My favorite Christmas song isn't a Christmas song. You won't hear it on the radio after "Jingle Bells." You won't sing it at Mass along with "O Holy Night." But if you rummage through the back corner of your closet, dig out that crinkled cardboard box with your first crush's name on it, and charge up the Microsoft Zune you can't quite bring yourself to throw away, you just might find it.
It's "Better Days" by the Goo Goo Dolls, first released in 2006.
"Better Days" may not technically be a Christmas song, but it is about Christmas. After a grand piano intro that washes over you like nearby church bells, the opening lines go, "And you asked me what I want this year / And I try to make this kind and clear / Just the chance that maybe we'll find better days." I'm 33 years old, but as soon as I hear those words, I'm 15 again. It's overcast and cool, and I'm just pacing back and forth in my high school parking lot, my headphones in, enthralled.
My favorite Christmas memory isn't a Christmas memory. It's a memory of being a teenager and discovering a band 18 achingly long months before their next album release. It's about buying, renting and downloading every record they've made in the past 20 years, then listening to the 10-second tease of their new single for months until the whole track finally drops. It's about searching for songs that make me feel whole.
The Goo Goo Dolls are pictured performing September 2013 in Norfolk, Nebraska. Jonathan Tomick's favorite Christmas song is the band's song "Better Days," first released in 2006. (Wikimedia Commons/Fr. Jeff Lorig, CC-BY-2.0)
That's what being a teenager is all about: searching for meaning. In music. In ourselves. In our relationships. In our faith.
That’s what Advent is supposed to be about, too: searching for meaning. In the coming of the Christ child. In the faith of a young woman and her husband. In the adoration of shepherds and Magi alike. But as an adult with a wife, two children, multiple jobs and an ever-growing list of people to buy gifts for, I mostly spend the weeks leading up to Christmas searching for a way to survive.
My favorite Christmas Scripture isn't a Christmas Scripture. It's the verse in Matthew's Gospel where Jesus says, "Unless you change and become like little children, you will never enter the kingdom of heaven" (Matthew 18:3). Teenagers are children, too. They may not carry the same aura of innocence and purity that "little children" do, but I think there's something about our adolescent selves worth resurrecting this Christmas.
When you're 15, you don't just listen to a song once and move on. You listen to it over and over until you've learned every word. And you don't stop there. You find the acoustic version and the remix. You find the music video. You find the live version. You find the demo track. You find the bad cellphone recording of the concert where they play the bridge a little differently than they've ever done before. And you revel in every new discovery.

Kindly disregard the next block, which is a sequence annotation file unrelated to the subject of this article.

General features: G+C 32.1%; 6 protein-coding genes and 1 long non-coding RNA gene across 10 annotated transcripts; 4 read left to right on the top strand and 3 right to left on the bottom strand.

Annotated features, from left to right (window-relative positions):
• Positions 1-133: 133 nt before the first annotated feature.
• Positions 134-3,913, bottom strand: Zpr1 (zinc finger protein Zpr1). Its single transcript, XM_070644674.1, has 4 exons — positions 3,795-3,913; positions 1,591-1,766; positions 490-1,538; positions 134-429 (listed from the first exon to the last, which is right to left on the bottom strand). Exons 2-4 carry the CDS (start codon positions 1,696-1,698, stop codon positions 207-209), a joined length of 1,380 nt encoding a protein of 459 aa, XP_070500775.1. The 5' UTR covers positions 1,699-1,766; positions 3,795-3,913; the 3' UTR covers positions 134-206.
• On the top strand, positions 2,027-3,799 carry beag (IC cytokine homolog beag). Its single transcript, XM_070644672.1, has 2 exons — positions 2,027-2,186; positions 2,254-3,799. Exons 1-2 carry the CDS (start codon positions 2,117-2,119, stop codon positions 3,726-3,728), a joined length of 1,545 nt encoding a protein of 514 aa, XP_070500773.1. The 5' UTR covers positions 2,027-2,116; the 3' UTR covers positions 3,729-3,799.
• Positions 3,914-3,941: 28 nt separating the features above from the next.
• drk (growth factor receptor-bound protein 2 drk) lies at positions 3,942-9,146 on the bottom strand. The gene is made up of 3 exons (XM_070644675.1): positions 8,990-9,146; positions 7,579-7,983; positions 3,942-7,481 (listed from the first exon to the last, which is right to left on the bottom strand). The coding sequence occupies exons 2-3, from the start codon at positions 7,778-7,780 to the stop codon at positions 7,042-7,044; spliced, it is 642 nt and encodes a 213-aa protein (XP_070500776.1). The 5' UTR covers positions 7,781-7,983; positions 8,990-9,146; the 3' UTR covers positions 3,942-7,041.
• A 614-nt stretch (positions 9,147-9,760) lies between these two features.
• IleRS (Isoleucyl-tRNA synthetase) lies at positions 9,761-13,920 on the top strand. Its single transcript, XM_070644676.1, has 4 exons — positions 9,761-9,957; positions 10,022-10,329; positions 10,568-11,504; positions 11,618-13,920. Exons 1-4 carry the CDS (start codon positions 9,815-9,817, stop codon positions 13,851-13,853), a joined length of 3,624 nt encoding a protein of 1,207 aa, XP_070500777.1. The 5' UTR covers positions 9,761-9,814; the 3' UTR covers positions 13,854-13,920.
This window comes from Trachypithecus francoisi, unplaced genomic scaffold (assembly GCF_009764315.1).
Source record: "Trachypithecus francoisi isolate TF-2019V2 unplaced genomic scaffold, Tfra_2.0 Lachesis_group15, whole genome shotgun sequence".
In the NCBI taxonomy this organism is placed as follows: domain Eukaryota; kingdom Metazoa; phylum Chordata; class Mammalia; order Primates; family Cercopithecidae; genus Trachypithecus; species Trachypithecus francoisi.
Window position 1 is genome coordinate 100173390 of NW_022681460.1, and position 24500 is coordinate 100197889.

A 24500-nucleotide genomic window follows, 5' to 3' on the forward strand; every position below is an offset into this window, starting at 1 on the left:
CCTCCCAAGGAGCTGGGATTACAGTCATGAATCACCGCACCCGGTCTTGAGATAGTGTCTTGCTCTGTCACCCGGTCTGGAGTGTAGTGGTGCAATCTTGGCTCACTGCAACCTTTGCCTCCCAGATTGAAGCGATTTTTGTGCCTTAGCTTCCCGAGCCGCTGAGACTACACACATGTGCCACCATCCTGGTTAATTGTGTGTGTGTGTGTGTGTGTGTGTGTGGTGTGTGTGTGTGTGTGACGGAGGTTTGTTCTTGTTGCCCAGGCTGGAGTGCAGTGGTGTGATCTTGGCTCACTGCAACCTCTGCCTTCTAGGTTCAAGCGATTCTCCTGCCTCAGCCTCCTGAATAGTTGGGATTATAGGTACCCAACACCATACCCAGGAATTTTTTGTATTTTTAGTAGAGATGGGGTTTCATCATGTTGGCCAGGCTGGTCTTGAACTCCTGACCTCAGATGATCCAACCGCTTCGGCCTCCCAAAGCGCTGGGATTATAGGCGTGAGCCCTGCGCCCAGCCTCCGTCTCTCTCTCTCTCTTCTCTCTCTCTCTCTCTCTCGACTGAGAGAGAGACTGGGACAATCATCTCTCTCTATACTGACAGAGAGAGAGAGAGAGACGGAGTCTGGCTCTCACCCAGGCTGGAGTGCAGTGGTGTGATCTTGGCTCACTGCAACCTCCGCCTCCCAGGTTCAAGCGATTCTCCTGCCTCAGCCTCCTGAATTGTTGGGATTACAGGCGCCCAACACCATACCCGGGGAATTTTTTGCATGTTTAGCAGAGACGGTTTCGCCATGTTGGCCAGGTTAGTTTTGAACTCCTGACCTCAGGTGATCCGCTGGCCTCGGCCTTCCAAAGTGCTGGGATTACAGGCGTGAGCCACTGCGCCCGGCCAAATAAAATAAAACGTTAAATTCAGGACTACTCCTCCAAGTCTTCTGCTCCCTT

Listening to music as a teenager is a crazed, desperate, passionate search for new meaning, new experiences and new ways to share it all with the people in your life. That's not how I would describe my typical experience with Christmas. But what if it were?
This Advent, I'm wondering what it would look like for me to engage with this season like a teenager, to seek new meaning in stories, Scriptures and songs I've heard hundreds of times. When I was a teenager, I didn't care that I'd heard "Better Days" or "Iris" or "Flat Top" a hundred times. When a new version arrived, I listened to that one a hundred times more, finding glory in every nuance of that specific recording.
This Advent, I'm wondering what it would look like for me to engage with this season like a teenager, to seek new meaning in stories, Scriptures and songs I've heard hundreds of times.
I want to seek newness with the obsessive ferocity of a teenager who just found the music that resonates with their soul. Honestly, I don't really know what that means for my 33-year-old self this Christmas, but I know it won't happen with "Frosty the Snowman" or "Silent Night." I need "Better Days." I need "Iris." I need "Flat Top."
The second verse of "Better Days" goes, "And the one poor child who saved this world / And there's ten million more who probably could/ If we all just stopped and said a prayer for them." When I was 15, this struck me as a beautiful idea, if also a little sacrilegious. At 33, it sounds like an instruction: Stop and pray, not just for the children in my life — my kids, my niece and nephew, my students, my neighbors — but also for the kid inside myself. The teenager. The one who is still searching.